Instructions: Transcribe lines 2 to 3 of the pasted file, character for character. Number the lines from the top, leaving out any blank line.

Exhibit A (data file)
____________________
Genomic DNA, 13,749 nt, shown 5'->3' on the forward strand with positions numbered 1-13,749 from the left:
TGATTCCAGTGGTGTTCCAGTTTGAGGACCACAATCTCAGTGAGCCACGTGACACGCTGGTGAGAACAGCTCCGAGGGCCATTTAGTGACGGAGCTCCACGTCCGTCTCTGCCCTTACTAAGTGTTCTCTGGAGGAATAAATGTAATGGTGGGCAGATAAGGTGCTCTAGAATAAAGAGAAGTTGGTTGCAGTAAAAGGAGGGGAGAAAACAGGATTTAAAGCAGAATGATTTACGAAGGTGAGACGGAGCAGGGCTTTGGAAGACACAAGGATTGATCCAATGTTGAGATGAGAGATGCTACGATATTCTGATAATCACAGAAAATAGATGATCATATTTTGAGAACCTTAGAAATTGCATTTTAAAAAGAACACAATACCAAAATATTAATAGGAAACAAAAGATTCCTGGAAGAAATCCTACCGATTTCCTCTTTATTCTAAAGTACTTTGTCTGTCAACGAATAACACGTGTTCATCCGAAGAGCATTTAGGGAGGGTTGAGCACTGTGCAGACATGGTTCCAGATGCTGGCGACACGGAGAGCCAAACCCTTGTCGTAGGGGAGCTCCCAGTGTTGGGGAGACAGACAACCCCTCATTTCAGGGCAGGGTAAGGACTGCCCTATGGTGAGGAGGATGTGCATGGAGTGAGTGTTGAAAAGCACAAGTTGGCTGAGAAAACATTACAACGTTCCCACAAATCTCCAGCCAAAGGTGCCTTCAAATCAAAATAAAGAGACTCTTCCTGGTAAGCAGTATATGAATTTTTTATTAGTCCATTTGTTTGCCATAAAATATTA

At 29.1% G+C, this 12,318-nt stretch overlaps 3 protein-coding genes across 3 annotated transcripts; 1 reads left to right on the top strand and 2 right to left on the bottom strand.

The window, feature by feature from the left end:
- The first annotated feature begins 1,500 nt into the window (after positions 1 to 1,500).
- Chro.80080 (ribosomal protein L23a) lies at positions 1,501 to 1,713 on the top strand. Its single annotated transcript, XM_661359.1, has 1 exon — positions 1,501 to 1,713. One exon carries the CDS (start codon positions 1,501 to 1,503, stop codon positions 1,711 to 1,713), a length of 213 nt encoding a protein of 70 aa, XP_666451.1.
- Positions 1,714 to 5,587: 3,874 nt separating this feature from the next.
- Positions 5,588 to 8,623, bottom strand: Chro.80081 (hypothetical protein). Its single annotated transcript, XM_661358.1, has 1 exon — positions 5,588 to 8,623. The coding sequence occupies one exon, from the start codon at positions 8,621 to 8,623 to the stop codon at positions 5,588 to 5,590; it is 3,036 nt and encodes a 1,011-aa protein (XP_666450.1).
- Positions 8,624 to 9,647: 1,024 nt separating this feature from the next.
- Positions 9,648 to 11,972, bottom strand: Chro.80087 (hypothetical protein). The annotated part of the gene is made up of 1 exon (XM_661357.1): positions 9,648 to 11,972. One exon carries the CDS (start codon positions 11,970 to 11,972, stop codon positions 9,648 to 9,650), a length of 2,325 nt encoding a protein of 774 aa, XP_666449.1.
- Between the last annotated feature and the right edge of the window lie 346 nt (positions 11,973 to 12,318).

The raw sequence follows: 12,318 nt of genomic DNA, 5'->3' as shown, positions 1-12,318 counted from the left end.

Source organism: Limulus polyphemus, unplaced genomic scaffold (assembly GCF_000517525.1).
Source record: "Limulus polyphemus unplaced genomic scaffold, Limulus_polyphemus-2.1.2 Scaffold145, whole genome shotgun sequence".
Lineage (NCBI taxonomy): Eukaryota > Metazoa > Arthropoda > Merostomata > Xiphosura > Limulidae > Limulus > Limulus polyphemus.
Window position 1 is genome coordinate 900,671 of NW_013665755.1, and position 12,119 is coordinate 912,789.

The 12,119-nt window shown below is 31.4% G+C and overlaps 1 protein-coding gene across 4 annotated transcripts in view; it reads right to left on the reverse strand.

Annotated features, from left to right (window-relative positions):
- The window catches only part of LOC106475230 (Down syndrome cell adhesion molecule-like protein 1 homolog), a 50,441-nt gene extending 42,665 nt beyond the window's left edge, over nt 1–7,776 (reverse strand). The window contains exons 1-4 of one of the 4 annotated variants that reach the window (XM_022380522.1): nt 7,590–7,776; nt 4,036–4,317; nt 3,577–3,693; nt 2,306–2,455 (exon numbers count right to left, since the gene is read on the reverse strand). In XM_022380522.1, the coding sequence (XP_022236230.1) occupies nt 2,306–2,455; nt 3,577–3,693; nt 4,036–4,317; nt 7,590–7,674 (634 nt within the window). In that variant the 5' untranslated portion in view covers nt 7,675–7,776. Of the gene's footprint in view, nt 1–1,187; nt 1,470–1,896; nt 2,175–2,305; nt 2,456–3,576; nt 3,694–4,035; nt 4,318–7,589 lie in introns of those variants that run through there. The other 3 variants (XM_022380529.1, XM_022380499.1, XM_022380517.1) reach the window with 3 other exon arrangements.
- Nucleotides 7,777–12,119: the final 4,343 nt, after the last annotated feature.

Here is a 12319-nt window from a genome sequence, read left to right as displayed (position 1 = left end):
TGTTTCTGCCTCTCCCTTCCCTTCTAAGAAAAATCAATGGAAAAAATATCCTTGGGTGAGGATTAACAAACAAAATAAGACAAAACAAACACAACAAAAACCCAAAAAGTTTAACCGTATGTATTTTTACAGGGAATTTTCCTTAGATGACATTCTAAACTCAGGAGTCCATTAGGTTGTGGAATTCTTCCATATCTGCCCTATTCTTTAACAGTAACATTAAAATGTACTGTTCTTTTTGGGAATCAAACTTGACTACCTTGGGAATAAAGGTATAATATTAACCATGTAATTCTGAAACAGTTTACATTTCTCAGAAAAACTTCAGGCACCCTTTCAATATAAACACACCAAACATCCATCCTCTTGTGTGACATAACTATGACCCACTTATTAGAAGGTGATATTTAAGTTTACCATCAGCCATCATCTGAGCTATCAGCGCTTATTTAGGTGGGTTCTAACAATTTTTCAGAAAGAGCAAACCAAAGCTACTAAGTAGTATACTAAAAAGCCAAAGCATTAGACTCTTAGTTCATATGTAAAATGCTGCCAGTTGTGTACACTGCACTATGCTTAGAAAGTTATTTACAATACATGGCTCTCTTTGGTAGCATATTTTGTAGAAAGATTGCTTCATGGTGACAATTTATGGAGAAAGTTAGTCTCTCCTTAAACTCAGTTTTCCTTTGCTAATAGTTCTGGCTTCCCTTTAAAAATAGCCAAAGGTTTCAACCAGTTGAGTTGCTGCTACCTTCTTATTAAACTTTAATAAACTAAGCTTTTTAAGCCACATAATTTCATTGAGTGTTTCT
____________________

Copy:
TGATTCCAGTGGTGTTCCAGTTTGAGGACCACAATCTCAGTGAGCCACGTGACACGCTGGTGAGAACAGCTCCGAGGGCCATTTAGTGACGGAGCTCCACGTCCGTCTCTGCCCTTACTAAGTGTTCTCTGGAGGAATAAATGTAATGGTGGGCAGATAAGGTGCTCTAGAATAAAGAGAAGTTGGTTGCAGTAAAAGGAGGGGAGAAAACAGGATTTAAAGCAGAATGATTTACGAAGGTGAGACGGAGCAGGGCTTTGGAAGACACAAGGATTGATCCAATGTTGAGATGAGAGATGCTACGATATTCTGATAATCACAGAAAATAGATGATCATATTTTGAGAACCTTAGAAATTGCATTTTAAAAAGAACACAATACCAAAATATTAATAGGAAACAAAAGATTCCTGGAAGAAATCCTACCGATTTCCTCTTTATTCTAAAGTACTTTGTCTGTCAACGAATAACACGTGTTCATCCGAAGAGCATTTAGGGAGGGTTGAGCACTGTGCAGACATGGTTCCAGATGCTGGCGACACGGAGAGCCAAACCCTTGTCGTAGGGGAGCTCCCAGTGTTGGGGAGACAGACAACCCCTCATTTCAGGGCAGGGTAAGGACTGCCCTATGGTGAGGAGGATGTGCATGGAGTGAGTGTTGAAAAGCACAAGTTGGCTGAGAAAACATTACAACGTTCCCACAAATCTCCAGCCAAAGGTGCCTTCAAATCAAAATAAAGAGACTCTTCCTGGTAAGCAGTATATGAATTTTTTATTAGTCCATTTGTTTGCCATAAAATATTA

At 29.1% G+C, this 12,318-nt stretch overlaps 3 protein-coding genes across 3 annotated transcripts; 1 reads left to right on the top strand and 2 right to left on the bottom strand.